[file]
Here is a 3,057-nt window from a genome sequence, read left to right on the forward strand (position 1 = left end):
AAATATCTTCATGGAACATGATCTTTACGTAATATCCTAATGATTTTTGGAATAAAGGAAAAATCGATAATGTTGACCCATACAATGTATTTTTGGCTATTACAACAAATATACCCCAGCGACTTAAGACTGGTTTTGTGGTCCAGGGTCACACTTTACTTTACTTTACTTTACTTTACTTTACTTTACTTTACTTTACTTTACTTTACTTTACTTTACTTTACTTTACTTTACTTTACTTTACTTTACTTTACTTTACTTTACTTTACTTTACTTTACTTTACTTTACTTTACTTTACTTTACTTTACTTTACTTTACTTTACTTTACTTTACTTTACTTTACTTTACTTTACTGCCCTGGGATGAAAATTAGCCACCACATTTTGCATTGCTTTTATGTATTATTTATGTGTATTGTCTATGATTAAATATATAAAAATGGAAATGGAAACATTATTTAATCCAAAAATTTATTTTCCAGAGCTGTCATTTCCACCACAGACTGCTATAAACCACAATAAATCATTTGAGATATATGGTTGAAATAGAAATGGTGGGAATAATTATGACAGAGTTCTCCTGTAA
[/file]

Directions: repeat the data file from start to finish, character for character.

Here is a 3,057-nt window from a genome sequence, read left to right on the forward strand (position 1 = left end):
AAATATCTTCATGGAACATGATCTTTACGTAATATCCTAATGATTTTTGGAATAAAGGAAAAATCGATAATGTTGACCCATACAATGTATTTTTGGCTATTACAACAAATATACCCCAGCGACTTAAGACTGGTTTTGTGGTCCAGGGTCACACTTTACTTTACTTTACTTTACTTTACTTTACTTTACTTTACTTTACTTTACTTTACTTTACTTTACTTTACTTTACTTTACTTTACTTTACTTTACTTTACTTTACTTTACTTTACTTTACTTTACTTTACTTTACTTTACTTTACTTTACTTTACTTTACTTTACTTTACTTTACTTTACTTTACTTTACTTTACTTTACTGCCCTGGGATGAAAATTAGCCACCACATTTTGCATTGCTTTTATGTATTATTTATGTGTATTGTCTATGATTAAATATATAAAAATGGAAATGGAAACATTATTTAATCCAAAAATTTATTTTCCAGAGCTGTCATTTCCACCACAGACTGCTATAAACCACAATAAATCATTTGAGATATATGGTTGAAATAGAAATGGTGGGAATAATTATGACAGAGTTCTCCTGTAA